Supervisors Shirlee Zane, Efren Carrillo and Valerie Brown all said ?no,? albeit for differing reasons.
Petaluma?s supervisor, Mike Kerns, added several more conditions to the 144 already listed for the Haystack Landing asphalt plant in the county?s environmental impact statement in the ?unlikely event,? he said, that the project would get the green light on July 21, when the supervisors will formally vote on the proposal.
What surprised the people remaining at the end of the hearing is that the board polled 4 to 1 for the project in February, with both Brown and Carrillo supporting it.
An overflow crowd jammed the supervisors? hearing chambers on Tuesday afternoon, with chairs and speakers set up in the hallway outside and both walls lined with prospective speakers. People sported signs and placards supporting or condemning the proposed asphalt plant and recycling yard just south of town.
?I believe health is the biggest issue here,? said Brown, speaking first after the board listened to 37 speakers. ?I worry about the health effects of an asphalt plant.? Brown, who represents the Sonoma Valley, has been active in county health issues for many years.
Shirlee Zane, 3rd District supervisor, also voted against the project because of health care concerns, having lost an aunt and uncle because of industrial pollution. She is a cancer survivor herself.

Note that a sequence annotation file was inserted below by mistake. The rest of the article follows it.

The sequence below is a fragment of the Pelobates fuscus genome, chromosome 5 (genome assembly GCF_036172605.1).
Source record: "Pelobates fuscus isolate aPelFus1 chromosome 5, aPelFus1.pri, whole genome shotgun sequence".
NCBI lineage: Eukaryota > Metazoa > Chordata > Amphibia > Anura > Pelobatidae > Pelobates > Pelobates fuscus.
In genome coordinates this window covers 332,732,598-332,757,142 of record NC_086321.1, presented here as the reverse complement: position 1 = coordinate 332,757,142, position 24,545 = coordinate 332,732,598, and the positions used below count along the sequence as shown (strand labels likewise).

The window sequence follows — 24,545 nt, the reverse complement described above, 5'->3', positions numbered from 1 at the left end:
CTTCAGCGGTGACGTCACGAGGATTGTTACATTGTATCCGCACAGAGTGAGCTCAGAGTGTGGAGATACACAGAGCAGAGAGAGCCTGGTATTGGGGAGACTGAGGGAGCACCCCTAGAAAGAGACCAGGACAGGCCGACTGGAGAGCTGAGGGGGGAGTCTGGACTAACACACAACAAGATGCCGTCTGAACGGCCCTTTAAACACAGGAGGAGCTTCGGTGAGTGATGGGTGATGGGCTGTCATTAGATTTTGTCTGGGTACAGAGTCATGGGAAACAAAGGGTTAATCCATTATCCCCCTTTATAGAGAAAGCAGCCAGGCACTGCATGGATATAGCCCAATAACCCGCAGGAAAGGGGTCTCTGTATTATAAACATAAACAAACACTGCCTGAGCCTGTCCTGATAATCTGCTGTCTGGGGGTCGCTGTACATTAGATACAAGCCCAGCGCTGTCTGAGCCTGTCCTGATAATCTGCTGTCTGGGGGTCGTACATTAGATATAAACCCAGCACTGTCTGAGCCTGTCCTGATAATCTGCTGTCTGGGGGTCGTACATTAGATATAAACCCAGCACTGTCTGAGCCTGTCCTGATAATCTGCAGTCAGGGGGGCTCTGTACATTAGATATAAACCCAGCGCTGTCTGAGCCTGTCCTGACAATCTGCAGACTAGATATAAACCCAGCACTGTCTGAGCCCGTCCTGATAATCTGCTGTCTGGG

?I don?t believe in arrogance when it comes to environmental toxins,? she said.
While she hated to pass on bringing new jobs to the county, Zane was furious at Aimi Dutra, spokesperson for the sponsoring Dutra Group, for saying at a previous hearing that the company had not had complaints filed against its previous quarry and asphalt operation, a half mile away from the new site, that operated for 23 years before closing in 2000.
?There were multiple violations that ultimately forced you to shut that plant down and sell the property,? Zane said. Dutra said afterward that she believed Zane misunderstood what she had said because she had been referring to community complaints, not official violations.
Zane and Brown also cited the many amendments that would be necessary to county ordinances, zoning laws, the county?s recently revised General Plan, the 16 significant and unmitigatable impacts in the environmental impact report and the 144 conditions of approval for the project.
Besides not having enough county staff to monitor the project, ?What kind of precedent does that put on our General Plan?? Zane said.
4th District Supervisor Paul Kelley and 5th District Supervisor Efren Carrillo condemned Petaluma?s city government for getting involved in the process late and then being inconsistent, first demanding conditions be imposed (which were) and then opposing the project. Nonetheless, Carrillo decided to withdraw his previous support.
?If the city had gotten involved in this process much earlier, I think there would have been a very different outcome today,? Carrillo said. And while he doesn?t support moving an environmental problem to someone else?s doorstep, he felt the land use issues were too great to support continuing with the project. ?I don?t feel comfortable moving this project forward,? he said.
Mayor Pamela Torliatt said later that Petaluma had a very different City Council when the project was initiated at the county level and she had a hard time, as a council member at the time, getting the city involved.